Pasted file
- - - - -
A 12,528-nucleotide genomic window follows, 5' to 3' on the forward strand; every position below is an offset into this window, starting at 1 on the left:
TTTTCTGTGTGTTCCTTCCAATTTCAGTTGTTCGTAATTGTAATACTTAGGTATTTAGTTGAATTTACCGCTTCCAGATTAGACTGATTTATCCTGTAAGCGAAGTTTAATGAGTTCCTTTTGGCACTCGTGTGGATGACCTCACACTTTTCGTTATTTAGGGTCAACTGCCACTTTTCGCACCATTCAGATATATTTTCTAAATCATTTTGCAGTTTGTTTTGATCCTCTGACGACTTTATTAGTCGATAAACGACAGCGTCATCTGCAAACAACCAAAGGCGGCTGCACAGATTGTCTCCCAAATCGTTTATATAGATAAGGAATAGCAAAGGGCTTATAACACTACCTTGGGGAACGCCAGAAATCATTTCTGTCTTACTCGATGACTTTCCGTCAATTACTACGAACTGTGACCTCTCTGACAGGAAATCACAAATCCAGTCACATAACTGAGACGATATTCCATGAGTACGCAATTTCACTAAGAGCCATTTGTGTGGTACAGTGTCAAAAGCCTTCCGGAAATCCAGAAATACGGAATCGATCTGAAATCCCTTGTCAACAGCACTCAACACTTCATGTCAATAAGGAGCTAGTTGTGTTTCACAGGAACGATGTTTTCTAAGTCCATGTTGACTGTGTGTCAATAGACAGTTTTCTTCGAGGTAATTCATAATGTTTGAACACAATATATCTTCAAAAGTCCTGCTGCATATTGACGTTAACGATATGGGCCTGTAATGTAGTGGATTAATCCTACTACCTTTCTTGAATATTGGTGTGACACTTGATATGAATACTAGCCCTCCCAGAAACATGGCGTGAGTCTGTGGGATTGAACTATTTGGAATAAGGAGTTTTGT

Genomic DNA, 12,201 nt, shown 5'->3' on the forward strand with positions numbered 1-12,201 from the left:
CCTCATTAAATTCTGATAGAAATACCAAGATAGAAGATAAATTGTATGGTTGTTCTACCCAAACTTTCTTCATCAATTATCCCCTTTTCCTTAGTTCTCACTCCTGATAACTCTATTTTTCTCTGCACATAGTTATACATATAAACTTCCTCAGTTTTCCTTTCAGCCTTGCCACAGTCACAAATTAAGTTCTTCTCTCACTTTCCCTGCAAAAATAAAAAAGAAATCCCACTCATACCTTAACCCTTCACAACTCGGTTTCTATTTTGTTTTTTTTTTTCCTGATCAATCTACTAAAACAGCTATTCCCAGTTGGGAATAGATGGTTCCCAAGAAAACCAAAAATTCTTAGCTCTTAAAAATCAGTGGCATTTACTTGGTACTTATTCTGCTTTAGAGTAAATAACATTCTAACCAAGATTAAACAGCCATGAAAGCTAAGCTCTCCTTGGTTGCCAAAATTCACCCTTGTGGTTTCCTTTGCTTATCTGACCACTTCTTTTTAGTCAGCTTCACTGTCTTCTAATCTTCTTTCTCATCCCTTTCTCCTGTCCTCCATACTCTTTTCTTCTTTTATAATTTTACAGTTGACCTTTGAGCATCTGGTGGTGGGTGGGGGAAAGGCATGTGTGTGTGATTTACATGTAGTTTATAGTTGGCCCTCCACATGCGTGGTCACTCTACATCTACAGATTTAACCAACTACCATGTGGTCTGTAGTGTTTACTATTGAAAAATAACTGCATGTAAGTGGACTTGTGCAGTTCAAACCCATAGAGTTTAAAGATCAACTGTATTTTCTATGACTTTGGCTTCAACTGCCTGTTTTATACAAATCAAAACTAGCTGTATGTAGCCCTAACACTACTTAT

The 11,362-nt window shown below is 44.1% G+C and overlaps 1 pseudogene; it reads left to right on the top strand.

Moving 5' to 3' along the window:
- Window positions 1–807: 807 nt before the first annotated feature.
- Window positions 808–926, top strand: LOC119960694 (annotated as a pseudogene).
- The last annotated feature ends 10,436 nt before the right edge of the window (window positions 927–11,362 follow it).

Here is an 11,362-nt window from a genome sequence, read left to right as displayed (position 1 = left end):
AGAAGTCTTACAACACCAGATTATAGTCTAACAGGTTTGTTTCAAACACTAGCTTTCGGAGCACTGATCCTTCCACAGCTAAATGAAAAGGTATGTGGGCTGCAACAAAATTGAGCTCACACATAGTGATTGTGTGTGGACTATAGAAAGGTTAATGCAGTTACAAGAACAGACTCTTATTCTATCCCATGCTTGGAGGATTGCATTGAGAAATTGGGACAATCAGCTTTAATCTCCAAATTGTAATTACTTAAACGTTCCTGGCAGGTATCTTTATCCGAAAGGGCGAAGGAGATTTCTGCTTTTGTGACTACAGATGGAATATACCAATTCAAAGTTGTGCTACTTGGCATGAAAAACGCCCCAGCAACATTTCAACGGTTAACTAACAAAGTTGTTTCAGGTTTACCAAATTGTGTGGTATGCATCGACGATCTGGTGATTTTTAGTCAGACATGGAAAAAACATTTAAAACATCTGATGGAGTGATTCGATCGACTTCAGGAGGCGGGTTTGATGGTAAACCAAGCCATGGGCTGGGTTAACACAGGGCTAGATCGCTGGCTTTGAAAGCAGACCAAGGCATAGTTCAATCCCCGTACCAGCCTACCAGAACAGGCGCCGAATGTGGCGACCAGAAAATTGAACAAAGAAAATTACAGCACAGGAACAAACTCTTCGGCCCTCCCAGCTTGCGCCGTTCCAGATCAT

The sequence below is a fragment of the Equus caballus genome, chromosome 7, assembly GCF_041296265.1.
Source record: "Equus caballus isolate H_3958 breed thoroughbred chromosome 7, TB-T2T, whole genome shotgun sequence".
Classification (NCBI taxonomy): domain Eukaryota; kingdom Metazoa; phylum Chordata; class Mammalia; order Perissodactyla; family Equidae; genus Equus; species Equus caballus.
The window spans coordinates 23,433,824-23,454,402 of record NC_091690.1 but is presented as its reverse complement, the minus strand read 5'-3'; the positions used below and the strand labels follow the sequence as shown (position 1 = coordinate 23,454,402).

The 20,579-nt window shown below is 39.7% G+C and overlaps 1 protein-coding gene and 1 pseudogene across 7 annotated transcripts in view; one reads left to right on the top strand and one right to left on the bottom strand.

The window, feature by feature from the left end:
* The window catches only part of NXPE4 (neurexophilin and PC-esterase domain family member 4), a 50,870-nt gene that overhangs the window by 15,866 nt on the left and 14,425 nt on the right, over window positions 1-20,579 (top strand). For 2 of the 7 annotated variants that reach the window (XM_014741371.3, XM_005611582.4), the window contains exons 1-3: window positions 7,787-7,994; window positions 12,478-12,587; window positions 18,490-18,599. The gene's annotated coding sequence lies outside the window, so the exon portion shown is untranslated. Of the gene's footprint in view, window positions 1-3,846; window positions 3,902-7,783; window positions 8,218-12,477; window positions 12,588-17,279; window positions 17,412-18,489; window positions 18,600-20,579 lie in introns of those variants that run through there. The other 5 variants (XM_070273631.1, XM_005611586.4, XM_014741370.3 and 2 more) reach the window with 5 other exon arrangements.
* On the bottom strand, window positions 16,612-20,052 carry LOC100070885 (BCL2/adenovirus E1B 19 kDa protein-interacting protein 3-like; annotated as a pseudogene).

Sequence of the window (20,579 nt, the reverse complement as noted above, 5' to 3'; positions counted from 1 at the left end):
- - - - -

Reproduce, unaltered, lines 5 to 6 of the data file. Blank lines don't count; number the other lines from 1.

The 11,362-nt window shown below is 44.1% G+C and overlaps 1 pseudogene; it reads left to right on the top strand.

Moving 5' to 3' along the window: